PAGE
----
With all his optimism, Gara will also point out it also takes working with a good clientele to complete the cycle. Without them and getting the products in their hands, a lot of work would be for nothing.

“The best way to meet the needs of my buyers is to make sure we get the hay put up the right way every time,” Gara says. “Our goal is to hit an RFV of 180 or above with every bale we produce.

We try to cut around 30 days between crops. If conditions are right, it might be 28 days, but the cooler day temperatures we experience during the summer has us putting a few more days in between so we can get maximum yield without impacting overall quality.

“Most of my clientele is in Colorado,” he adds. “I used to ship hay a lot further east, as far as Georgia, New York and Ohio, but the cost of shipping hay has gone up so dramatically over the last few years that the price of hay from our area has just gotten too expensive for them.

Last year with high-quality hay as high as $150 to $175 a ton at the stack and fuel prices through the roof, there would have been no feasible way to get hay to them and still make it worth their while.”

Even with all the optimism surrounding his operation, Gara will also point out there are some times that create challenges to work around.

“I am concerned with the situation facing the dairy industry right now,” Gara says. “When they don’t have any money, I don’t have any money, and that has been a concern headed into the winter this year.

I do know that things are improving some, but it is always scary when your primary buyers for your hay are facing the ongoing problems they have been under for the past several months.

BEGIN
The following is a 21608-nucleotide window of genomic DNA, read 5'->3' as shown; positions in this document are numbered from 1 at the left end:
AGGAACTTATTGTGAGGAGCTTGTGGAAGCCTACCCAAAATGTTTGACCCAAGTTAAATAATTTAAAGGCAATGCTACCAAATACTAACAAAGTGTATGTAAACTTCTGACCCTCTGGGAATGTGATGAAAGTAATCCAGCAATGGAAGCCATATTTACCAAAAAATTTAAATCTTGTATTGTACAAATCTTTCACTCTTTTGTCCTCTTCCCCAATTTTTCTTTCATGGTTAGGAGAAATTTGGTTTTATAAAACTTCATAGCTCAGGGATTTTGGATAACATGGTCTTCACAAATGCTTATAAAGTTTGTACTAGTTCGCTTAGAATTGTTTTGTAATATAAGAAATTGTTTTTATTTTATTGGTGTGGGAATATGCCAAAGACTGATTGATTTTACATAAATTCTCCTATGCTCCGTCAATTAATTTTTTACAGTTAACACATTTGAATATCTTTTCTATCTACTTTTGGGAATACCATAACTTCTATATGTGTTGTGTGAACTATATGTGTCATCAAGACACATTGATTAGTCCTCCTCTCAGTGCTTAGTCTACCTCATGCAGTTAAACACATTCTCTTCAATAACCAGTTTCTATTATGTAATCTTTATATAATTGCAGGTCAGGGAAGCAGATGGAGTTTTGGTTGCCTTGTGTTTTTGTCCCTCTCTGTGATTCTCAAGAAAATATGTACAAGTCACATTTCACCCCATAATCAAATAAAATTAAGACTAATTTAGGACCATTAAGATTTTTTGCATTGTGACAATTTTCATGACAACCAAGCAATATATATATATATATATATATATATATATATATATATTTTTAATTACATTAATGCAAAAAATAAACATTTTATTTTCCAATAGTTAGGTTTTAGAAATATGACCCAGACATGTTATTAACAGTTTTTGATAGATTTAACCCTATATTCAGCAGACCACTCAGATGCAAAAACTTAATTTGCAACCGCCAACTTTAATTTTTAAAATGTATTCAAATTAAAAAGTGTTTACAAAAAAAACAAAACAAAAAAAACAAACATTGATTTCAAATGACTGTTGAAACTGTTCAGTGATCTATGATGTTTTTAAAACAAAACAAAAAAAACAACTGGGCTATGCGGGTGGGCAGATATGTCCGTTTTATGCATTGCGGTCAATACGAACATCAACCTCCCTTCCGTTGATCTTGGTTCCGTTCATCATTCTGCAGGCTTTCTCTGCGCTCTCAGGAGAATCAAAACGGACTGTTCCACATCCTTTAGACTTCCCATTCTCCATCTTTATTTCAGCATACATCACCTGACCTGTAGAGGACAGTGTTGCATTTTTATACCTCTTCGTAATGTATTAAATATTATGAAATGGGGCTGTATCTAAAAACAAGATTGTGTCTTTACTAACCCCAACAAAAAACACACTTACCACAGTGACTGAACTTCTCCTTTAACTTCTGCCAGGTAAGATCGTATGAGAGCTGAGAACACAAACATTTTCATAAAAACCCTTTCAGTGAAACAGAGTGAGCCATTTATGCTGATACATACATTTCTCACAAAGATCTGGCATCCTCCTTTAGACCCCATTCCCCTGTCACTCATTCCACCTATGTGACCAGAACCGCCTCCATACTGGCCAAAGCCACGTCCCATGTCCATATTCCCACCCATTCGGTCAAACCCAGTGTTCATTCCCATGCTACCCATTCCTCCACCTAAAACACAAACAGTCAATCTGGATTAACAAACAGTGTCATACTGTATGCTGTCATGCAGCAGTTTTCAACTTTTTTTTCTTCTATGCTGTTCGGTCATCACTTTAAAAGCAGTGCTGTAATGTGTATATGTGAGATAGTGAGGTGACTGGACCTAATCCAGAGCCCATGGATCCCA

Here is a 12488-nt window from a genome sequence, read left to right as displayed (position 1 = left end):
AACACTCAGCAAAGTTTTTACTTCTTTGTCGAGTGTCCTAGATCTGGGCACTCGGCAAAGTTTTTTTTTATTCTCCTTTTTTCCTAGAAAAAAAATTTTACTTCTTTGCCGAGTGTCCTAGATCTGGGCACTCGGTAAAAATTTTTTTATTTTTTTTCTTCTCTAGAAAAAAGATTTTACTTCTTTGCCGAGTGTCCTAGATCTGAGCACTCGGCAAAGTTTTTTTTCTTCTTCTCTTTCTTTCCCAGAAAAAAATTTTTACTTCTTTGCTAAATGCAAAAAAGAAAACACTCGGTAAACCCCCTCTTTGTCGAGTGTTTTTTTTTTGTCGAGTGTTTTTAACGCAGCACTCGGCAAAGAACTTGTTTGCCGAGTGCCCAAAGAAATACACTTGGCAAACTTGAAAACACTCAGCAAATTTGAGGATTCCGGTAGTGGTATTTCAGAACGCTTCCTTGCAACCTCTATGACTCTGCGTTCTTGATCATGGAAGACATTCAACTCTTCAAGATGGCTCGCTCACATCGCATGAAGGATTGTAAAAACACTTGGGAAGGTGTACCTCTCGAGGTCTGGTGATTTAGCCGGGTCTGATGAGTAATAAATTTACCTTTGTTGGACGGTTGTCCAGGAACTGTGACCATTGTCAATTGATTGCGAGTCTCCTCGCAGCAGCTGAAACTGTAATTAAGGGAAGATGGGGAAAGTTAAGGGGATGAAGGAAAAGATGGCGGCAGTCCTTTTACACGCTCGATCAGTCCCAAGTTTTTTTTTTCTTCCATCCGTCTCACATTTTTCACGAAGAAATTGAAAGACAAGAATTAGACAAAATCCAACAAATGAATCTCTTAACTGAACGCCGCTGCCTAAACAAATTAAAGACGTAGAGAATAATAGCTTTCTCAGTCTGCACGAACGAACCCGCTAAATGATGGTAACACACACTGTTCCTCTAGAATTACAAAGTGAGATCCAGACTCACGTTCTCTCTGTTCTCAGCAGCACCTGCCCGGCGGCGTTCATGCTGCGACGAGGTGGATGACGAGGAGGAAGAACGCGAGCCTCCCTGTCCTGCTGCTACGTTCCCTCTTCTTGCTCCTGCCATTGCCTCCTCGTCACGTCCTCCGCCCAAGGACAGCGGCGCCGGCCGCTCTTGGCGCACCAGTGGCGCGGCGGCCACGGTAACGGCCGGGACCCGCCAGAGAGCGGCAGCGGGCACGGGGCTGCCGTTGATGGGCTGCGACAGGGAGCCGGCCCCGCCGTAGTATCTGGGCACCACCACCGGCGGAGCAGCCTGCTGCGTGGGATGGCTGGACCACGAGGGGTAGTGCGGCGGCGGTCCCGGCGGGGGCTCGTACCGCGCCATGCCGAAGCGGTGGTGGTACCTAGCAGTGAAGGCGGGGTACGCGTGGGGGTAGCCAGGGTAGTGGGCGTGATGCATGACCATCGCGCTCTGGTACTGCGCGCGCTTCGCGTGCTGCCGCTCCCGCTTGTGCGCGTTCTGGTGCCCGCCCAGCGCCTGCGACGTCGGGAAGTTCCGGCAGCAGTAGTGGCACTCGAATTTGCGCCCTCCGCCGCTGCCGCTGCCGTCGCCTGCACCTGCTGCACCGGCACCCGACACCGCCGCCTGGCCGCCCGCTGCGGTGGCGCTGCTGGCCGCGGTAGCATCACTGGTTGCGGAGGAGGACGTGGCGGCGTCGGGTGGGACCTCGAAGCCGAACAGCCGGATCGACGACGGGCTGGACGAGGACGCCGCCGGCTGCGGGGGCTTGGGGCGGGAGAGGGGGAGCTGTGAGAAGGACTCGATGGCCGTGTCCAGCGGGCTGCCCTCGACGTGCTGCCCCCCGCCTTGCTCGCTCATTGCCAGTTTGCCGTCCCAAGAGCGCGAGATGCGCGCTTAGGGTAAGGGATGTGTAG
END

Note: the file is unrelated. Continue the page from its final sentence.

“Also, if there were one thing I would do again with the business it would be to always get a contract before you commit to something,” he continues.

“I have had situations come up where something sounded good and both parties agreed to what needed to happen, but it ended up that the situation turned bad and there was nothing I could do about it.

I would like to think that we could still make business happen on a handshake, and with most people it can, but there are those few occasions I would like to go back and do them again and make sure my interests were protected a little more.”

In spite of the challenges, the outlook Gara has about life continues to lead his operation forward.

“I would like to continue to add on acres over the next few years until we hit about 4,000 total production acres,” Gara says. “I think this is a manageable amount without having to change too many of the things we are doing right now.

I wouldn’t want to do too much more, or I might have to change some of the things I really enjoy about my part in the hay industry.

“A lot of guys don’t want to see their kids go into the farming business, but I would like to see my kids have the chance to make it work if they can,” he continues.

“I think it is a great opportunity for anyone who wants to make it work. If you can manage your farm and manage it as a business, things will work out. I have learned you have to make the most of your good years so when years like this past one come around you have the ability to get through and be ready for another opportunity tomorrow. If my kids want to try and make a go of farming, I want to try and be able to hand off a situation where things are paid for and they have the best chance of success they can have from the start.”

With his continued optimism, the sun continues to shine from morning to night in Wyoming on Ervin Gara and on his operation for years to come.  FG